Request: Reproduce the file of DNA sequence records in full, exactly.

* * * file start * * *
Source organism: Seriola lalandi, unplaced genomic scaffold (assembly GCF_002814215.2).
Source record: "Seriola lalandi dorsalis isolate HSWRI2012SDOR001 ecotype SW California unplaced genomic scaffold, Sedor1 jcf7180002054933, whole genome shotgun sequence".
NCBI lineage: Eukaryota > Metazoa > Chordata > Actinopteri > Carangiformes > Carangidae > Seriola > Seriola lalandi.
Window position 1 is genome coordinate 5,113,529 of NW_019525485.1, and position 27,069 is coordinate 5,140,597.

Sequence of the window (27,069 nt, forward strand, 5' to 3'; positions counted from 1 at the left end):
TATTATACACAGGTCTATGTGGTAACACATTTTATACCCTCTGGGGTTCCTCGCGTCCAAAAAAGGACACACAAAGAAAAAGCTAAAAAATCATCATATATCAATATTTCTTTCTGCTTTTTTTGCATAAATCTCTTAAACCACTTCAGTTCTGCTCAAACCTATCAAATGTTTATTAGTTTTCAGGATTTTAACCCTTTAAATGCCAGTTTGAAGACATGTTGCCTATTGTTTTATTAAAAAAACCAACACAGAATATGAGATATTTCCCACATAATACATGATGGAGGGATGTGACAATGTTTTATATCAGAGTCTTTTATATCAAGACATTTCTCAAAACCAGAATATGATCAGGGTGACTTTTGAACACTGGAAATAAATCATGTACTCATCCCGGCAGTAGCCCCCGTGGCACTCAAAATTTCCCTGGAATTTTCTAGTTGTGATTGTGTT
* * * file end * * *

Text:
Source organism: Seriola lalandi, unplaced genomic scaffold (assembly GCF_002814215.2).
Source record: "Seriola lalandi dorsalis isolate HSWRI2012SDOR001 ecotype SW California unplaced genomic scaffold, Sedor1 jcf7180002054933, whole genome shotgun sequence".
NCBI lineage: Eukaryota > Metazoa > Chordata > Actinopteri > Carangiformes > Carangidae > Seriola > Seriola lalandi.
Window position 1 is genome coordinate 5,113,529 of NW_019525485.1, and position 27,069 is coordinate 5,140,597.

Sequence of the window (27,069 nt, forward strand, 5' to 3'; positions counted from 1 at the left end):
TATTATACACAGGTCTATGTGGTAACACATTTTATACCCTCTGGGGTTCCTCGCGTCCAAAAAAGGACACACAAAGAAAAAGCTAAAAAATCATCATATATCAATATTTCTTTCTGCTTTTTTTGCATAAATCTCTTAAACCACTTCAGTTCTGCTCAAACCTATCAAATGTTTATTAGTTTTCAGGATTTTAACCCTTTAAATGCCAGTTTGAAGACATGTTGCCTATTGTTTTATTAAAAAAACCAACACAGAATATGAGATATTTCCCACATAATACATGATGGAGGGATGTGACAATGTTTTATATCAGAGTCTTTTATATCAAGACATTTCTCAAAACCAGAATATGATCAGGGTGACTTTTGAACACTGGAAATAAATCATGTACTCATCCCGGCAGTAGCCCCCGTGGCACTCAAAATTTCCCTGGAATTTTCTAGTTGTGATTGTGTT